(roottag.namespaceURI == "http://www.mozilla.org/newlayout/xml/parsererror.xml")){
  alert("Parsing Error!");
}

In this example, the XML to parse is not well-formed since the inner item tag is not closed. After parsing, the code gets the root tag which can be retrieved using the document's documentElement property. If the root tag is a parsererror and has the error namespace, an error message is displayed.

Mozilla only does this error handling for non well-formed XML. Mozilla does not support XML validation with either a DTD or a Schema.

Serializing XML

There is an equivalent object to the DOMParser for serializing a document back into XML. This object is the XMLSerializer and is also available to unprivileged code. It can be used to take a document and return the XML string for its nodes. The XMLSerializer can serialize both an entire document or a single node within a document. In both cases, a string of XML is returned. Here is an example:

var serializer = new XMLSerializer();
var xml = serializer.serializeToString(document);

This example will transform the document from where the script is executing into a string of XML. This conversion is handled by the serializeToString method. The argument is the document or node to serialize. As with the DOMParser, the serializer must be created with a constructor first.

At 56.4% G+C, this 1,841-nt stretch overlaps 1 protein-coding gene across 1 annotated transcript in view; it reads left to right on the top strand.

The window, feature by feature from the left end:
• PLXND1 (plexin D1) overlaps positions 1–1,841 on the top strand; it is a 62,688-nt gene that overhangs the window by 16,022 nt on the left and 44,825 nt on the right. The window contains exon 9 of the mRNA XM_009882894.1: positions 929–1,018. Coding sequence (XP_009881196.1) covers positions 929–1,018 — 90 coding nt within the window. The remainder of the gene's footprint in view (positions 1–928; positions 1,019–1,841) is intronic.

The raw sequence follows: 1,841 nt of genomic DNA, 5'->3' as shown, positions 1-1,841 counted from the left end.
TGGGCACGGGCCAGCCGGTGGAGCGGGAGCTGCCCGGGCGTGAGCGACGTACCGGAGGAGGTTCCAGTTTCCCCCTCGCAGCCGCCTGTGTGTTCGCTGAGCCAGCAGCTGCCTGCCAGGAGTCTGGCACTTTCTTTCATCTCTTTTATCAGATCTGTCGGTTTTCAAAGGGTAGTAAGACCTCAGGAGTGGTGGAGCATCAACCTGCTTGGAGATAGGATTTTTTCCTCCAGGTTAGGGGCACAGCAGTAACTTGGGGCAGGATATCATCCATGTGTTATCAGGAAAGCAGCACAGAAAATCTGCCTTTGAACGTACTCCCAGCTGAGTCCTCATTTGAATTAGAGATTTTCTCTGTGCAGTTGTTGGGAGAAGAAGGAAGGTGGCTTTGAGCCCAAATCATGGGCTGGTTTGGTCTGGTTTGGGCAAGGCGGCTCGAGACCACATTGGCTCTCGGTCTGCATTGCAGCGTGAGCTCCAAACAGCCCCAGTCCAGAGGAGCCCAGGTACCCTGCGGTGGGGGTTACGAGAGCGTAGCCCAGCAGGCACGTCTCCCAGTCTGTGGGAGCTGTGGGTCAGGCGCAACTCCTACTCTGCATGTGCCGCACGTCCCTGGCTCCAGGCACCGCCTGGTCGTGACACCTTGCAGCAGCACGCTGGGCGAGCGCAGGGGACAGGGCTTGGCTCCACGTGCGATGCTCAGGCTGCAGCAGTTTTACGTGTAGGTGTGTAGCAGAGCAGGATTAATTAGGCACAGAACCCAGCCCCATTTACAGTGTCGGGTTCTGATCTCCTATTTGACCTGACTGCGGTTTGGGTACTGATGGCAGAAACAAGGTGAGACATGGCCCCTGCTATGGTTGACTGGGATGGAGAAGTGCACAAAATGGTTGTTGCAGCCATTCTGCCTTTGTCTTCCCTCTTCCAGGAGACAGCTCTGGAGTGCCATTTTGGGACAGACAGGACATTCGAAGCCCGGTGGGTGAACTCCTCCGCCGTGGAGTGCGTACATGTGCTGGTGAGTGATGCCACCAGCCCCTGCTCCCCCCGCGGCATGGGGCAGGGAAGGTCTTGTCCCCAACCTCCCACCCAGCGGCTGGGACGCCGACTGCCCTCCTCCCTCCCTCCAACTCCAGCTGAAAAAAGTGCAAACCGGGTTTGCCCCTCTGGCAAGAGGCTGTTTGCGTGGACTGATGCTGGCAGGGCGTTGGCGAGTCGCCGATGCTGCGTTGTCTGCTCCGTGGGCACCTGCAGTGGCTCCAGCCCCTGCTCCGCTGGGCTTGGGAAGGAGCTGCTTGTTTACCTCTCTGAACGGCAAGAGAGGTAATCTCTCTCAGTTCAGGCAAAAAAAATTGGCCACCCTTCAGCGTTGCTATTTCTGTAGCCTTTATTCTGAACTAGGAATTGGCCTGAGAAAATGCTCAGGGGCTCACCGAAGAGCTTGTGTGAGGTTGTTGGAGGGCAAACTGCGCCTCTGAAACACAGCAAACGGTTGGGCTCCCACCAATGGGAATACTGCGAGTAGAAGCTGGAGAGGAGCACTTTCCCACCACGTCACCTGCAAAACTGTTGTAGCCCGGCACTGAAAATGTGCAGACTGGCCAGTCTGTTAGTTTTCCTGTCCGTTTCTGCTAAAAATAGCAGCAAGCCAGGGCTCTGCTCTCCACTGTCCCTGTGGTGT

As the name implies, the XMLSerializer only serializes XML, not HTML. You can also serialize XUL. Note that you cannot serialize a document that is from a different domain as this will cause a security exception.

Posting XML

To post an XML document to a web site, you can use the XMLHttpRequest object. The will allow you to post the document in a POST request. Here is an example:

var xrequest=new XMLHttpRequest();
xrequest.open("POST","http://www.example.com/test.php",false);
xrequest.send(documentToPost);

The example above will post the document referenced by 'documentToPost' to the URL 'http://www.example.com/test.php'. The open method is use to open a connection to a remote site. In this case, a POST request is made. The third argument to the open method indicates whether the request is asynchronous. In this example, false is used so the code will wait until the response is received before returning. The send method is used to send the request, where the argument is the body of the message. In the example, we send a document along with the POST request. The document will be serialized into XML and then sent.

If you want to send just a fragment of an XML document, you must first serialize it into XML using the XMLSerializer object, and then pass the resulting XML string to the send method. The send method accepts either an entire document or a string, but it does not accept a fragment or node.